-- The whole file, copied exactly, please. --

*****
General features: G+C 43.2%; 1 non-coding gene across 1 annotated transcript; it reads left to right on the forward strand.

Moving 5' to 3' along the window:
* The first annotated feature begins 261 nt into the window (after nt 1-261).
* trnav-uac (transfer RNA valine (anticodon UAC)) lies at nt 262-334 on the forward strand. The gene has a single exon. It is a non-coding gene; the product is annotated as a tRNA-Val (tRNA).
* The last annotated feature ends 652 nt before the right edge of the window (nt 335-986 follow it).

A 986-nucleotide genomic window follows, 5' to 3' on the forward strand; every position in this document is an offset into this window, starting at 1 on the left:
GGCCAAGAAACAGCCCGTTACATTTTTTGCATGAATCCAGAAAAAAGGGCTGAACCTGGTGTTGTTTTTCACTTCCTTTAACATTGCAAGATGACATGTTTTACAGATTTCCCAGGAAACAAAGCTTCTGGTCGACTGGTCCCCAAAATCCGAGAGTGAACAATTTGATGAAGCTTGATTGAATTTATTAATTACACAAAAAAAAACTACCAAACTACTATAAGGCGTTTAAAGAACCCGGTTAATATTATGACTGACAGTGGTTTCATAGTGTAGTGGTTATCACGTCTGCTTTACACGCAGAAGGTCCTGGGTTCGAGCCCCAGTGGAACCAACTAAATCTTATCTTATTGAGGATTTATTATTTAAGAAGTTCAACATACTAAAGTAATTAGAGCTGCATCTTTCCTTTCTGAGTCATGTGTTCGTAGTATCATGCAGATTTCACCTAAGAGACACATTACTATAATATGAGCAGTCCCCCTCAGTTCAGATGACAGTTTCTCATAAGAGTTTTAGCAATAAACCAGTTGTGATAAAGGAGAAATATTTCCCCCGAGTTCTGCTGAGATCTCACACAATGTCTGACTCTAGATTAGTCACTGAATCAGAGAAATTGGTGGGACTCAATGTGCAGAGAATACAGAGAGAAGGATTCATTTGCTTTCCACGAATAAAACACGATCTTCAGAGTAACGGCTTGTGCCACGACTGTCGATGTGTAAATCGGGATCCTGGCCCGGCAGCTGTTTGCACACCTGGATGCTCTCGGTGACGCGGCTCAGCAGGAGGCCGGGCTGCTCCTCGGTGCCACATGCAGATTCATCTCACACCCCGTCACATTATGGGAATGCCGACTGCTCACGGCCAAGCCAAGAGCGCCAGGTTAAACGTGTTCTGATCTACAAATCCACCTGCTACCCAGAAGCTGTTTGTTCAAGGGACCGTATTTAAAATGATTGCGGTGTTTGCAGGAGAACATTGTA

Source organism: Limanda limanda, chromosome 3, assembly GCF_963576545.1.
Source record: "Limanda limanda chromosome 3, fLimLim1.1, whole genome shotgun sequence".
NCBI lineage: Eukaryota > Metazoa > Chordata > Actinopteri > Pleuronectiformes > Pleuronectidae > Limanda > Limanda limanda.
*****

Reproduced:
General features: G+C 43.2%; 1 non-coding gene across 1 annotated transcript; it reads left to right on the forward strand.

Moving 5' to 3' along the window:
* The first annotated feature begins 261 nt into the window (after nt 1-261).
* trnav-uac (transfer RNA valine (anticodon UAC)) lies at nt 262-334 on the forward strand. The gene has a single exon. It is a non-coding gene; the product is annotated as a tRNA-Val (tRNA).
* The last annotated feature ends 652 nt before the right edge of the window (nt 335-986 follow it).

A 986-nucleotide genomic window follows, 5' to 3' on the forward strand; every position in this document is an offset into this window, starting at 1 on the left:
GGCCAAGAAACAGCCCGTTACATTTTTTGCATGAATCCAGAAAAAAGGGCTGAACCTGGTGTTGTTTTTCACTTCCTTTAACATTGCAAGATGACATGTTTTACAGATTTCCCAGGAAACAAAGCTTCTGGTCGACTGGTCCCCAAAATCCGAGAGTGAACAATTTGATGAAGCTTGATTGAATTTATTAATTACACAAAAAAAAACTACCAAACTACTATAAGGCGTTTAAAGAACCCGGTTAATATTATGACTGACAGTGGTTTCATAGTGTAGTGGTTATCACGTCTGCTTTACACGCAGAAGGTCCTGGGTTCGAGCCCCAGTGGAACCAACTAAATCTTATCTTATTGAGGATTTATTATTTAAGAAGTTCAACATACTAAAGTAATTAGAGCTGCATCTTTCCTTTCTGAGTCATGTGTTCGTAGTATCATGCAGATTTCACCTAAGAGACACATTACTATAATATGAGCAGTCCCCCTCAGTTCAGATGACAGTTTCTCATAAGAGTTTTAGCAATAAACCAGTTGTGATAAAGGAGAAATATTTCCCCCGAGTTCTGCTGAGATCTCACACAATGTCTGACTCTAGATTAGTCACTGAATCAGAGAAATTGGTGGGACTCAATGTGCAGAGAATACAGAGAGAAGGATTCATTTGCTTTCCACGAATAAAACACGATCTTCAGAGTAACGGCTTGTGCCACGACTGTCGATGTGTAAATCGGGATCCTGGCCCGGCAGCTGTTTGCACACCTGGATGCTCTCGGTGACGCGGCTCAGCAGGAGGCCGGGCTGCTCCTCGGTGCCACATGCAGATTCATCTCACACCCCGTCACATTATGGGAATGCCGACTGCTCACGGCCAAGCCAAGAGCGCCAGGTTAAACGTGTTCTGATCTACAAATCCACCTGCTACCCAGAAGCTGTTTGTTCAAGGGACCGTATTTAAAATGATTGCGGTGTTTGCAGGAGAACATTGTA

Source organism: Limanda limanda, chromosome 3, assembly GCF_963576545.1.
Source record: "Limanda limanda chromosome 3, fLimLim1.1, whole genome shotgun sequence".
NCBI lineage: Eukaryota > Metazoa > Chordata > Actinopteri > Pleuronectiformes > Pleuronectidae > Limanda > Limanda limanda.